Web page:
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Remembering Lady Vols coach Pat Summitt, ‘unparalleled’ women’s sports pioneer

"Pat Summitt is an unparalleled figure in collegiate sports,” a speaker said as President Barack Obama awarded the legendary Tennessee Lady Vols coach a Medal of Freedom four years ago. Summitt died Tuesday at age 64 after years of battling early onset dementia. John Yang takes a look back at the women’s sports pioneer’s life on and off the hardwood, a life of passion and true grit.

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    And finally tonight: the passing of the legendary Pat Summitt. The Hall of Fame women's basketball coach died early today in Knoxville, Tennessee, after a long struggle with Alzheimer's.

    John Yang looks back at her life.


    She was famous for her icy glare, her toughness, and most of all her will to win.

    Pat Summitt brought women's basketball to the national stage and took Tennessee's Lady Vols to eight national championships. One came in 1998, when Tennessee went 39-and-0.

    PAT SUMMITT, University of Tennessee Basketball Coach: We were young, but we were very athletic, and very skilled, and I think the one ingredient that probably separated our team night in and night out was just our competitiveness.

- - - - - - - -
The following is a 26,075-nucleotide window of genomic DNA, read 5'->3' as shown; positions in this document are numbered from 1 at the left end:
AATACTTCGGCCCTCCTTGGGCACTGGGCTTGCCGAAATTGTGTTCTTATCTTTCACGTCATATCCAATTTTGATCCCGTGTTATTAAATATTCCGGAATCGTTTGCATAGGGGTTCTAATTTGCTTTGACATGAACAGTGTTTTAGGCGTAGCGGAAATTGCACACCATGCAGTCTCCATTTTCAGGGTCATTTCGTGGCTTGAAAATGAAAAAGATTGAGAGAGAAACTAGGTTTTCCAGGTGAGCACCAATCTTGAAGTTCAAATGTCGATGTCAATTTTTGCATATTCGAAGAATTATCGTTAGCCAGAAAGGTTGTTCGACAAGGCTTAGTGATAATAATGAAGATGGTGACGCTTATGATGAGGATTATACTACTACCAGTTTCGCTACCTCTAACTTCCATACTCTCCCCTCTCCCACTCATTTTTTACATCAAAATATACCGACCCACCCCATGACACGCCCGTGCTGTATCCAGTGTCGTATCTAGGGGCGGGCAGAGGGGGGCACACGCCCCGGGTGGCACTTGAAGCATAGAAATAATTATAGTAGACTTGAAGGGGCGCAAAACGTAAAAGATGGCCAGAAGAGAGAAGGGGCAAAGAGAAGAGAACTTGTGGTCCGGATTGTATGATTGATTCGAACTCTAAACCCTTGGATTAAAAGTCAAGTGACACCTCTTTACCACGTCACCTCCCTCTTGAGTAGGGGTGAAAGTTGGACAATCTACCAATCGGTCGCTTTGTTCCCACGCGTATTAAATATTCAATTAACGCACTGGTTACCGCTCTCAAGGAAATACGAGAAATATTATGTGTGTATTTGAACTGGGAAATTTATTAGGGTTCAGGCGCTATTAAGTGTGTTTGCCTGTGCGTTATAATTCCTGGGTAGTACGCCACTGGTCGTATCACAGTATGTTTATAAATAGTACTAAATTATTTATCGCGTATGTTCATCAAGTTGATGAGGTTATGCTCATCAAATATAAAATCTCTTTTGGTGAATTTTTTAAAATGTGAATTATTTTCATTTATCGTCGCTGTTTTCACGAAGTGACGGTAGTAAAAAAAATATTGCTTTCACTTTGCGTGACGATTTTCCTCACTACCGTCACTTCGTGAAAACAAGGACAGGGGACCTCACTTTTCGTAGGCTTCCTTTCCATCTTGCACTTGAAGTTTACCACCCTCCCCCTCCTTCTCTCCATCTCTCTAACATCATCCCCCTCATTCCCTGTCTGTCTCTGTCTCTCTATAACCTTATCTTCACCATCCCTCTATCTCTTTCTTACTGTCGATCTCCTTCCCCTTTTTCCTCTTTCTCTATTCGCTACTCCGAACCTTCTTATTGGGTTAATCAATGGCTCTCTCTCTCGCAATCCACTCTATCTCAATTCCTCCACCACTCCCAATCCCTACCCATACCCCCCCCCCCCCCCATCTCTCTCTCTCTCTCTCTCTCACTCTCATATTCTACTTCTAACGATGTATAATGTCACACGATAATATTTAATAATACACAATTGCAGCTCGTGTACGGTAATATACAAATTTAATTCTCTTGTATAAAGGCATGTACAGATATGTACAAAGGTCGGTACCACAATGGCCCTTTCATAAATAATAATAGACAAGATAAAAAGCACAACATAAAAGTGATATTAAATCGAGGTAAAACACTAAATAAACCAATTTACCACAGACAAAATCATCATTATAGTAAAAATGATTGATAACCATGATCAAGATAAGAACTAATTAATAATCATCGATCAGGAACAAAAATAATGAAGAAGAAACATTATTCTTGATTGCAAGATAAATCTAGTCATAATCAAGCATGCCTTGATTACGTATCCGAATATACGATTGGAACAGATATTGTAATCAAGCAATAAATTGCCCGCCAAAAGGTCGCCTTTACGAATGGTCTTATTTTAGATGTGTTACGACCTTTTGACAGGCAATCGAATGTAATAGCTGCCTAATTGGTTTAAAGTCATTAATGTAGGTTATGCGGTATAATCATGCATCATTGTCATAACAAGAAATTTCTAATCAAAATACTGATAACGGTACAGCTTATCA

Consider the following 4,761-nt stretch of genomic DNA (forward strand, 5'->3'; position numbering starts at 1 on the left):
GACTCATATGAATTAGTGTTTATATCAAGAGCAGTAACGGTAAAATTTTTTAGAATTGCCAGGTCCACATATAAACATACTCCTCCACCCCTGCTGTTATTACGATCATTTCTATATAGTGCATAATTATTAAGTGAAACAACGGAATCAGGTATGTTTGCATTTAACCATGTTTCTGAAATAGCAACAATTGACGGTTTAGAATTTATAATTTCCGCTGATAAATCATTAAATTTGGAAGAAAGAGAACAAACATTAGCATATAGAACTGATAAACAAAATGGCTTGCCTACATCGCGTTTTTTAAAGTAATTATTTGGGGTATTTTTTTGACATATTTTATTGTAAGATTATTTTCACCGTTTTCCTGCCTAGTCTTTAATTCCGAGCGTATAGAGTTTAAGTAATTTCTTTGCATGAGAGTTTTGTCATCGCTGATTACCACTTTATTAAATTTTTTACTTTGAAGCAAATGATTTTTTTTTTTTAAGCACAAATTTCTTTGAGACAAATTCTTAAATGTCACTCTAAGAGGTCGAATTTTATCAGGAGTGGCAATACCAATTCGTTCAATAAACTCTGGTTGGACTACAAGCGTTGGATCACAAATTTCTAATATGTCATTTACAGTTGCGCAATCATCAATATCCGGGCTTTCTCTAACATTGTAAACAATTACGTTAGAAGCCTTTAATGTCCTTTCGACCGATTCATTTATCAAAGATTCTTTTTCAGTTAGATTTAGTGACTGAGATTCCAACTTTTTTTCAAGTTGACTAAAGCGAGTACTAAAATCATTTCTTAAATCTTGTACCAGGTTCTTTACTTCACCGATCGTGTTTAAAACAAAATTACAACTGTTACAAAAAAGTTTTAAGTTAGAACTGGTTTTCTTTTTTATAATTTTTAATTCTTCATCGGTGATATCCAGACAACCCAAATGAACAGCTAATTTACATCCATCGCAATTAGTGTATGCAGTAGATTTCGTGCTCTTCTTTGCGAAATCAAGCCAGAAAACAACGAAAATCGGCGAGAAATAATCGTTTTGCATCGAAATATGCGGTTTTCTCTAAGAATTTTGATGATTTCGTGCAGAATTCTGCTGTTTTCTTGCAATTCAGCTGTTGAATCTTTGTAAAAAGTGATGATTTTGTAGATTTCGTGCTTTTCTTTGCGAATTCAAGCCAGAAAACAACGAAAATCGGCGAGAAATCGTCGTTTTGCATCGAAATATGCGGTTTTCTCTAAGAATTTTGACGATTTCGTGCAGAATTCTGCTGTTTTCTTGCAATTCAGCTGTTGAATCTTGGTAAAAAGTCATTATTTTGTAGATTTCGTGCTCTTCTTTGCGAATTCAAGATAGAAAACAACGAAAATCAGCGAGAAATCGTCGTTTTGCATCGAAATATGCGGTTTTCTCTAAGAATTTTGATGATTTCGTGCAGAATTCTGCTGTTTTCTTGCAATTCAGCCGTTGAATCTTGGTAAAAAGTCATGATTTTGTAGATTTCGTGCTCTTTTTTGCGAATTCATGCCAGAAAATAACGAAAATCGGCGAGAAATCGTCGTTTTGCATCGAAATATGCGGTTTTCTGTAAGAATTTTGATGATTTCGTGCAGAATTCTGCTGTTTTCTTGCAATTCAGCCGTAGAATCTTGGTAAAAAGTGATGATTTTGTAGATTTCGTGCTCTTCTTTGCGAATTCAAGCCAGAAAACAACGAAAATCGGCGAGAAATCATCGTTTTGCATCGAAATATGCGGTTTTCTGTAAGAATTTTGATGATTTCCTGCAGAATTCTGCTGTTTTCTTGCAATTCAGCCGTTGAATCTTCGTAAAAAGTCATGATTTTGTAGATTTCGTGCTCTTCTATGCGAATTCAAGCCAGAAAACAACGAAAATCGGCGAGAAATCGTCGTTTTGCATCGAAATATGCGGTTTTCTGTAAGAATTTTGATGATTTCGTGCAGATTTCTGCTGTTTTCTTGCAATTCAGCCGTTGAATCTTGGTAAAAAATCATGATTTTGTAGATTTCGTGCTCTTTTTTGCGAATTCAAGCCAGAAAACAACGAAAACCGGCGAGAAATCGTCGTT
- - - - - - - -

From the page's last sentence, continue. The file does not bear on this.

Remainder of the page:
Pat Summitt was always competitive, a star player in college, and head coach of the Lady Vols when she was just 22 years old.

    Over 38 years, Summitt racked up 1,098 wins, the most by any Division I college basketball coach ever, male or female. She never had a losing season. She was still at it in 2000, when she was inducted into the Naismith Basketball Hall of Fame.


    I have always felt a tremendous responsibility as a coach and as a teacher to give to this game. I could never give to this game what this game has given or meant to me.


    Then, in 2011, Summitt announced she had early-onset dementia. Her son, Tyler, spoke to the "NewsHour."

    TYLER SUMMITT, Son of Pat Summitt: She wakes up every day and thinks about the relationships that she has with those young ladies, her players. And she just loves being around them and making their lives better, not only on the court, but also off. And so there's nothing that could take that passion away from her.


    Summitt coached one more season and retired in 2012.

  • WOMAN:

    Pat Summitt is an unparalleled figure in collegiate sports.


    That year, President Obama awarded her the Medal of Freedom.

    Today, a makeshift memorial grew at the University of Tennessee in Knoxville, and tributes rolled in, starting with Summitt's greatest rival, University of Connecticut coach Geno Auriemma.

    GENO AURIEMMA, University of Connecticut Basketball Coach: When people talked about women's basketball in America, college women's basketball in America, it was Pat Summitt and Tennessee.


    In her 1998 book, "Reach for the Summit," she told of turning down an opportunity to coach the Tennessee men's basketball team. She asked, "Why is that a step up?"

    Summitt was 64 years old.

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